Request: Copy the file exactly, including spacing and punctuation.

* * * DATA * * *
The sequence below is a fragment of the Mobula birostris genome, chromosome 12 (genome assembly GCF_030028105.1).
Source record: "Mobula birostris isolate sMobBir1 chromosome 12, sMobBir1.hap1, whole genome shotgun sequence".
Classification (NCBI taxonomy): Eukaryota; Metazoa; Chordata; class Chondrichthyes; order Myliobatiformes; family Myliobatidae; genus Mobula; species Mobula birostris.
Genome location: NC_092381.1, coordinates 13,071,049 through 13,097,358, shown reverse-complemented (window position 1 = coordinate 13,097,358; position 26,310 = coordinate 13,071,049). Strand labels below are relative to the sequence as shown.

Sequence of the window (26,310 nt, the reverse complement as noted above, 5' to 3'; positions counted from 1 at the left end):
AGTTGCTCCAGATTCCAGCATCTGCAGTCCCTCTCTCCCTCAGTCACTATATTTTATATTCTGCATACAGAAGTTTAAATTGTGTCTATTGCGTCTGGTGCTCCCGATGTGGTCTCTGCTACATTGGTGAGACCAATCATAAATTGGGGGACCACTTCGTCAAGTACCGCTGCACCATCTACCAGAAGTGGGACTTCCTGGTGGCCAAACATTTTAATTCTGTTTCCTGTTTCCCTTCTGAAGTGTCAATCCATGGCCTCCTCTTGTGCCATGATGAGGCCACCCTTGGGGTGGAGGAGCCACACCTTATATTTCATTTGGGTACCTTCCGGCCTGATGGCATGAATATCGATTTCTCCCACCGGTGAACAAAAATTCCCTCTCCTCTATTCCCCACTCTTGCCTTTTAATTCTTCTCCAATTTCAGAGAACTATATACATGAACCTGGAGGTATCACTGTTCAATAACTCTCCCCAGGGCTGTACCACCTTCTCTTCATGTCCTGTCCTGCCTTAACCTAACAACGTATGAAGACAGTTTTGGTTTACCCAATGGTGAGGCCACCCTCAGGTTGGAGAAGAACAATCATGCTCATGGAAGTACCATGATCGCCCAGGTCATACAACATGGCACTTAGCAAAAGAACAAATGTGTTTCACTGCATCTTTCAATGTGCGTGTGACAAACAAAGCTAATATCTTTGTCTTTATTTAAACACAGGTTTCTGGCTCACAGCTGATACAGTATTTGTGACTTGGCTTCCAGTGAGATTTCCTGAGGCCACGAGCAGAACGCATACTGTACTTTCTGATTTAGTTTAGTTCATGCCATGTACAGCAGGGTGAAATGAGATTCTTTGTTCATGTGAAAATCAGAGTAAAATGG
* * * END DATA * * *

The sequence below is a fragment of the Mobula birostris genome, chromosome 12 (genome assembly GCF_030028105.1).
Source record: "Mobula birostris isolate sMobBir1 chromosome 12, sMobBir1.hap1, whole genome shotgun sequence".
Classification (NCBI taxonomy): Eukaryota; Metazoa; Chordata; class Chondrichthyes; order Myliobatiformes; family Myliobatidae; genus Mobula; species Mobula birostris.
Genome location: NC_092381.1, coordinates 13,071,049 through 13,097,358, shown reverse-complemented (window position 1 = coordinate 13,097,358; position 26,310 = coordinate 13,071,049). Strand labels below are relative to the sequence as shown.

Sequence of the window (26,310 nt, the reverse complement as noted above, 5' to 3'; positions counted from 1 at the left end):
AGTTGCTCCAGATTCCAGCATCTGCAGTCCCTCTCTCCCTCAGTCACTATATTTTATATTCTGCATACAGAAGTTTAAATTGTGTCTATTGCGTCTGGTGCTCCCGATGTGGTCTCTGCTACATTGGTGAGACCAATCATAAATTGGGGGACCACTTCGTCAAGTACCGCTGCACCATCTACCAGAAGTGGGACTTCCTGGTGGCCAAACATTTTAATTCTGTTTCCTGTTTCCCTTCTGAAGTGTCAATCCATGGCCTCCTCTTGTGCCATGATGAGGCCACCCTTGGGGTGGAGGAGCCACACCTTATATTTCATTTGGGTACCTTCCGGCCTGATGGCATGAATATCGATTTCTCCCACCGGTGAACAAAAATTCCCTCTCCTCTATTCCCCACTCTTGCCTTTTAATTCTTCTCCAATTTCAGAGAACTATATACATGAACCTGGAGGTATCACTGTTCAATAACTCTCCCCAGGGCTGTACCACCTTCTCTTCATGTCCTGTCCTGCCTTAACCTAACAACGTATGAAGACAGTTTTGGTTTACCCAATGGTGAGGCCACCCTCAGGTTGGAGAAGAACAATCATGCTCATGGAAGTACCATGATCGCCCAGGTCATACAACATGGCACTTAGCAAAAGAACAAATGTGTTTCACTGCATCTTTCAATGTGCGTGTGACAAACAAAGCTAATATCTTTGTCTTTATTTAAACACAGGTTTCTGGCTCACAGCTGATACAGTATTTGTGACTTGGCTTCCAGTGAGATTTCCTGAGGCCACGAGCAGAACGCATACTGTACTTTCTGATTTAGTTTAGTTCATGCCATGTACAGCAGGGTGAAATGAGATTCTTTGTTCATGTGAAAATCAGAGTAAAATGG